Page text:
Welcome back to part III of our Stretching 101 blog series. We’ve covered several topics surrounding the practice of stretching including defining stretching and various sub-types, discussing when we might use those particular techniques, highlighting some key benefits of including stretching into our routines, differentiating between “flexibility” and “mobility”, and examining the individual factors that determine our flexibility/mobility.
We mentioned in part one that while stretching is a fantastic tool and one that we often use to improve our flexibility/mobility, it may not actually be the most effective in some cases. In fact, perhaps the best way for us to improve flexibility and other aspects of muscular function is to strengthen these muscles instead of stretching them. More specifically, we’ll talk about “eccentric” strengthening.
“Eccentric” muscle action occurs when the muscle is lengthening under tension. Therefore, eccentric strengthening is generally occurring on the way down for a given exercise. For example, a simple bicep curl: as you curl the dumbbell, your bicep pulls on the forearm to bring the weight up, effectively shortening the bicep muscle (concentric phase). On the way down, your bicep slowly allows gravity to pull the weight toward the ground, effectively lengthening the bicep (eccentric phase).
In more recent years, there has been a focus in the research world and therefore a shift in our understanding of how loading muscles can affect muscle length, strength, control, structure, function, and overall health and injury prevention. Like with stretching, we can all take advantage of this technique with little to no cost/equipment, making it both an effective and accessible method of improving several key aspects of health, fitness, and performance.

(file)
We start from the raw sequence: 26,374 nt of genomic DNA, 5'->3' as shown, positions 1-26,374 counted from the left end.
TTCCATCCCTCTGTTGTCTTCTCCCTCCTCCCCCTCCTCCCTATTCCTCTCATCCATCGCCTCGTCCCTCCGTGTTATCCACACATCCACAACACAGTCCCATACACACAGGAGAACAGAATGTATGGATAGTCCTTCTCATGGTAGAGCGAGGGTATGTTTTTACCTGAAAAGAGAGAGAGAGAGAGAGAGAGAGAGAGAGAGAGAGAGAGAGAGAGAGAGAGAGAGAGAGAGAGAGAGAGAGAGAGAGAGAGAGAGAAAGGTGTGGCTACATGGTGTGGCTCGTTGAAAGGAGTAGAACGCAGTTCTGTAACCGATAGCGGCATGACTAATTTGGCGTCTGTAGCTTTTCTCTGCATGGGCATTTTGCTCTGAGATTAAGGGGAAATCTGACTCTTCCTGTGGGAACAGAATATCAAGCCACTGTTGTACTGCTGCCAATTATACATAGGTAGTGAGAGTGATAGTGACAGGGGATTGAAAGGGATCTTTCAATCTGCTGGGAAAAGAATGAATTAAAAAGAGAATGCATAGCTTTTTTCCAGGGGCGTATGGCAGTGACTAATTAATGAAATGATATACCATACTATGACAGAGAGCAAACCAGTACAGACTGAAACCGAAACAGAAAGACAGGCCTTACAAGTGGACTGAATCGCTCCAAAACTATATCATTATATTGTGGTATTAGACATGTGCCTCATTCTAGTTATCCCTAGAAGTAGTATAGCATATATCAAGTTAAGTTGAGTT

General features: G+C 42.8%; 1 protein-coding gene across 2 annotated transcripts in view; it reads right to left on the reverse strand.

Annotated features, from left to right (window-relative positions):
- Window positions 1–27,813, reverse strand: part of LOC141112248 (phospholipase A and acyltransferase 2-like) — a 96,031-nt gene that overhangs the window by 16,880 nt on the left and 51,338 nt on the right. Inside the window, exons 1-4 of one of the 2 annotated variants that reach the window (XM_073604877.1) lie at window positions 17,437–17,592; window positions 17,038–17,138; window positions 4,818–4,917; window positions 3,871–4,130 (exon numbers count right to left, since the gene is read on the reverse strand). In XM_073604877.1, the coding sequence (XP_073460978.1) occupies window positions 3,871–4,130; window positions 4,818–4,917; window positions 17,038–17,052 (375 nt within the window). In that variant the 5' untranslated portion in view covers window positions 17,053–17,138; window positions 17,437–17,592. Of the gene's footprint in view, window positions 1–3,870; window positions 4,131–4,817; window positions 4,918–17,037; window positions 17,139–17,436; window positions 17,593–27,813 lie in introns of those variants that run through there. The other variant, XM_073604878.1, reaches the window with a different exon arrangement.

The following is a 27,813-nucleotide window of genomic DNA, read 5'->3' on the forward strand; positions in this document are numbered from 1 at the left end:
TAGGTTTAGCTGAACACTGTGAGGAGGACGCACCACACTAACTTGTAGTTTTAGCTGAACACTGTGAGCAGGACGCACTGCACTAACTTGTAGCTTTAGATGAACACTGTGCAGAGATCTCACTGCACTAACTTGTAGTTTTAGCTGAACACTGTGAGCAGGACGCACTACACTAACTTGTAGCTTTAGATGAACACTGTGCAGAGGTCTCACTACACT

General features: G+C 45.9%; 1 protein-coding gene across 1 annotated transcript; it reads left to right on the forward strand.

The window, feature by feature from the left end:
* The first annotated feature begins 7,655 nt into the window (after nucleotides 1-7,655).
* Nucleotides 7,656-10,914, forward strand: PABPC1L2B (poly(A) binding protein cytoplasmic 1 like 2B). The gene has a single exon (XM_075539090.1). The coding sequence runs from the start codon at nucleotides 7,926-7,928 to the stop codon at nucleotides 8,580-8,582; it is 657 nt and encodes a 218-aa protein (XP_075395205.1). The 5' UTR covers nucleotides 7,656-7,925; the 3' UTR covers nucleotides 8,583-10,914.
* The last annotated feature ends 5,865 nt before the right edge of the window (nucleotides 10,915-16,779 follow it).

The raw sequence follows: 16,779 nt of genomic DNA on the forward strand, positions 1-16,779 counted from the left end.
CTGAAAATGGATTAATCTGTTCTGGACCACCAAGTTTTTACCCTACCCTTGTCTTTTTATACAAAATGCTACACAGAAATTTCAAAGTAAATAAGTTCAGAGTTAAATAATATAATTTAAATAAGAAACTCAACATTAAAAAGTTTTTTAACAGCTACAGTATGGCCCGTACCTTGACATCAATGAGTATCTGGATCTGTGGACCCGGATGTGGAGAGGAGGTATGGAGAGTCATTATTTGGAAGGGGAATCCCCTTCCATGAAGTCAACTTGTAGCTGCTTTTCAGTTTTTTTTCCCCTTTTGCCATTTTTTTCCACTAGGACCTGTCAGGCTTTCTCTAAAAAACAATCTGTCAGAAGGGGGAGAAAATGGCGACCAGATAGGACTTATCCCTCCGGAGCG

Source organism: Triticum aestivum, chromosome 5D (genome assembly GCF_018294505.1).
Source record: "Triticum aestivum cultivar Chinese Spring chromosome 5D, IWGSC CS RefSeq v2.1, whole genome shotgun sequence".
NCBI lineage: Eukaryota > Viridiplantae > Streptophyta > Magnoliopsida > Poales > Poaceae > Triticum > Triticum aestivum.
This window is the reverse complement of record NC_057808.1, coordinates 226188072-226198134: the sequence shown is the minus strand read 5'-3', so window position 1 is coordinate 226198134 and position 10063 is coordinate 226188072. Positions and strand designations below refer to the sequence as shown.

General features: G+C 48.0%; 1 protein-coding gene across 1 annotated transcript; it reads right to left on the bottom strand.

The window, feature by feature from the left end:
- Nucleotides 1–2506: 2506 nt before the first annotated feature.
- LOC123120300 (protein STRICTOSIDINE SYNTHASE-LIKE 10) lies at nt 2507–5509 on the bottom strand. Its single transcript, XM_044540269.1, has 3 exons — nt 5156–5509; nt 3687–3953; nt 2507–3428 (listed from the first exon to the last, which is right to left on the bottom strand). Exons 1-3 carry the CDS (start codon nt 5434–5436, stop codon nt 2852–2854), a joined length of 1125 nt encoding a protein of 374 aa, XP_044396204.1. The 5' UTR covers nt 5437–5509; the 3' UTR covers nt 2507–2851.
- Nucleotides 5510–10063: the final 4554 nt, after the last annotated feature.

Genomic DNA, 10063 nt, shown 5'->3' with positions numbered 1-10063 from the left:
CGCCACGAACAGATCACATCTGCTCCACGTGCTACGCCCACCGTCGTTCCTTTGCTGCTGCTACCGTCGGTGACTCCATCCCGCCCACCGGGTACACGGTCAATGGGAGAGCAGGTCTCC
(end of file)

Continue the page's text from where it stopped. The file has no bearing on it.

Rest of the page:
Rather than over-explaining the details of eccentric strengthening, take a look at this figure to understand the features that make it up, as well as the benefits (and risks) involved. (summary below)
Hody S, Croisier JL, Bury T, Rogister B, Leprince P. Eccentric Muscle Contractions: Risks and Benefits. Front Physiol. 2019 May 3;10:536. doi: 10.3389/fphys.2019.00536. PMID: 31130877; PMCID: PMC6510035.
In summary, eccentric strength work has been shown to more rapidly improve strength, performance, injury prevention, flexibility, mobility, muscle control/activation, and other health markers as compared to other types of stretching and strengthening exercises.
Emphasizing eccentric strengthening has been known to exaggerate the normal muscle micro-traumas, soreness, and temporary reduction in muscle function that we typically see with strength training- (don’t be freaked out by the seemingly long list of “risks” above!).
We’re working on putting together specific stretching and eccentric training protocols to help simplify the process and streamline gains in mobility, so be on the lookout in our next Stretching 101 blog.
In the meantime, take a few extra seconds on your next lift to focus in on the eccentric portion of each rep and let us know how it feels!